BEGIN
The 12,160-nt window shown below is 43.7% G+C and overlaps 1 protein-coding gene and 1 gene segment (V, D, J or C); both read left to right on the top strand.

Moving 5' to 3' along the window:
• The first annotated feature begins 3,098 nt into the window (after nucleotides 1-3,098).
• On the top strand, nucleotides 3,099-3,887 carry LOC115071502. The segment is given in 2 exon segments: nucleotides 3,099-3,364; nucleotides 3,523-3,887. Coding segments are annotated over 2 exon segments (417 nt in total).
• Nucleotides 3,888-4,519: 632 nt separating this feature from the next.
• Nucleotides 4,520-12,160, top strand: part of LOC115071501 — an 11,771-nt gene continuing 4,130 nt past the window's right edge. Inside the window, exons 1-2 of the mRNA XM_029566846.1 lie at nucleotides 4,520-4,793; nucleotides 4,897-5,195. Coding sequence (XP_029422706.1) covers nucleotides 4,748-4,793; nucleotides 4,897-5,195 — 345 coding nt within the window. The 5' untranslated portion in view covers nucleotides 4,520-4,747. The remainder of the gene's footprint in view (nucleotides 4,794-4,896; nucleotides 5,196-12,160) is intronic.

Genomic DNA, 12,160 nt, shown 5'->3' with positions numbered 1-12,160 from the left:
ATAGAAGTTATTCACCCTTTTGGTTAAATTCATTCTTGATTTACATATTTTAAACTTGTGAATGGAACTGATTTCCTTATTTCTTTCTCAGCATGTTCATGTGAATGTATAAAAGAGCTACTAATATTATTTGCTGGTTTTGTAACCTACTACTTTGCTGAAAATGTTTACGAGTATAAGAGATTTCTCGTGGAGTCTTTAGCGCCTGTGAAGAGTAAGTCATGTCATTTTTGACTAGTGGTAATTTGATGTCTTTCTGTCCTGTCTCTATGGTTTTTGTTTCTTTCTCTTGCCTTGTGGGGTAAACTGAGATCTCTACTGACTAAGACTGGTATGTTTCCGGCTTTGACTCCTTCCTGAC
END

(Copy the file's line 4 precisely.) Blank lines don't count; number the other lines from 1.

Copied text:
• On the top strand, nucleotides 3,099-3,887 carry LOC115071502. The segment is given in 2 exon segments: nucleotides 3,099-3,364; nucleotides 3,523-3,887. Coding segments are annotated over 2 exon segments (417 nt in total).